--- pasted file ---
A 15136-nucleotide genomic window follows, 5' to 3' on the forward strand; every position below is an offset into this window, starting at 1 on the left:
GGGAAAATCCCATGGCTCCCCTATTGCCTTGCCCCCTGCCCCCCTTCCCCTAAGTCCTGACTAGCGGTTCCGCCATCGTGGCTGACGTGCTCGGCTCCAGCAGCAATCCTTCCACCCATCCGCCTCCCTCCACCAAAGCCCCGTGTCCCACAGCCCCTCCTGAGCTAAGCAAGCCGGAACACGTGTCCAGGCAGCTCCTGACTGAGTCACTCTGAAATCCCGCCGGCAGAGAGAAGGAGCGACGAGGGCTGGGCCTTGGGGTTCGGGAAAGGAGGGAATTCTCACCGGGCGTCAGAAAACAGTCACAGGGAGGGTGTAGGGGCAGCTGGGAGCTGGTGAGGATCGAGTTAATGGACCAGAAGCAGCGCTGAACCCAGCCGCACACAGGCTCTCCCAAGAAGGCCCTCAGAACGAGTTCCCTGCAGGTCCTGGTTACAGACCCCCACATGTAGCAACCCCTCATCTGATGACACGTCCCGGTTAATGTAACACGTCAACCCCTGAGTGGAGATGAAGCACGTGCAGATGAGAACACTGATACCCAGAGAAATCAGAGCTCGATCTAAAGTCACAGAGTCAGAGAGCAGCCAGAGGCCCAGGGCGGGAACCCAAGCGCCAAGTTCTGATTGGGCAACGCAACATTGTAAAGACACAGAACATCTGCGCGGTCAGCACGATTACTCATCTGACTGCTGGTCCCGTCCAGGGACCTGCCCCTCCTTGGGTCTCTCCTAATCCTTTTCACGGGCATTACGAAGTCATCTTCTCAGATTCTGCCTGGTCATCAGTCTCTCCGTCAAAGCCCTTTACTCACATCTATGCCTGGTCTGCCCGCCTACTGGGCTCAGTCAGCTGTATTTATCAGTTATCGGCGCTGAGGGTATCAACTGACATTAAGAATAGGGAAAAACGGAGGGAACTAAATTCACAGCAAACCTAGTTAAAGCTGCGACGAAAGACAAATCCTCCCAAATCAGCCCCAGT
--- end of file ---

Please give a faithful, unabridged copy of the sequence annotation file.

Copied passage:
A 15136-nucleotide genomic window follows, 5' to 3' on the forward strand; every position below is an offset into this window, starting at 1 on the left:
GGGAAAATCCCATGGCTCCCCTATTGCCTTGCCCCCTGCCCCCCTTCCCCTAAGTCCTGACTAGCGGTTCCGCCATCGTGGCTGACGTGCTCGGCTCCAGCAGCAATCCTTCCACCCATCCGCCTCCCTCCACCAAAGCCCCGTGTCCCACAGCCCCTCCTGAGCTAAGCAAGCCGGAACACGTGTCCAGGCAGCTCCTGACTGAGTCACTCTGAAATCCCGCCGGCAGAGAGAAGGAGCGACGAGGGCTGGGCCTTGGGGTTCGGGAAAGGAGGGAATTCTCACCGGGCGTCAGAAAACAGTCACAGGGAGGGTGTAGGGGCAGCTGGGAGCTGGTGAGGATCGAGTTAATGGACCAGAAGCAGCGCTGAACCCAGCCGCACACAGGCTCTCCCAAGAAGGCCCTCAGAACGAGTTCCCTGCAGGTCCTGGTTACAGACCCCCACATGTAGCAACCCCTCATCTGATGACACGTCCCGGTTAATGTAACACGTCAACCCCTGAGTGGAGATGAAGCACGTGCAGATGAGAACACTGATACCCAGAGAAATCAGAGCTCGATCTAAAGTCACAGAGTCAGAGAGCAGCCAGAGGCCCAGGGCGGGAACCCAAGCGCCAAGTTCTGATTGGGCAACGCAACATTGTAAAGACACAGAACATCTGCGCGGTCAGCACGATTACTCATCTGACTGCTGGTCCCGTCCAGGGACCTGCCCCTCCTTGGGTCTCTCCTAATCCTTTTCACGGGCATTACGAAGTCATCTTCTCAGATTCTGCCTGGTCATCAGTCTCTCCGTCAAAGCCCTTTACTCACATCTATGCCTGGTCTGCCCGCCTACTGGGCTCAGTCAGCTGTATTTATCAGTTATCGGCGCTGAGGGTATCAACTGACATTAAGAATAGGGAAAAACGGAGGGAACTAAATTCACAGCAAACCTAGTTAAAGCTGCGACGAAAGACAAATCCTCCCAAATCAGCCCCAGT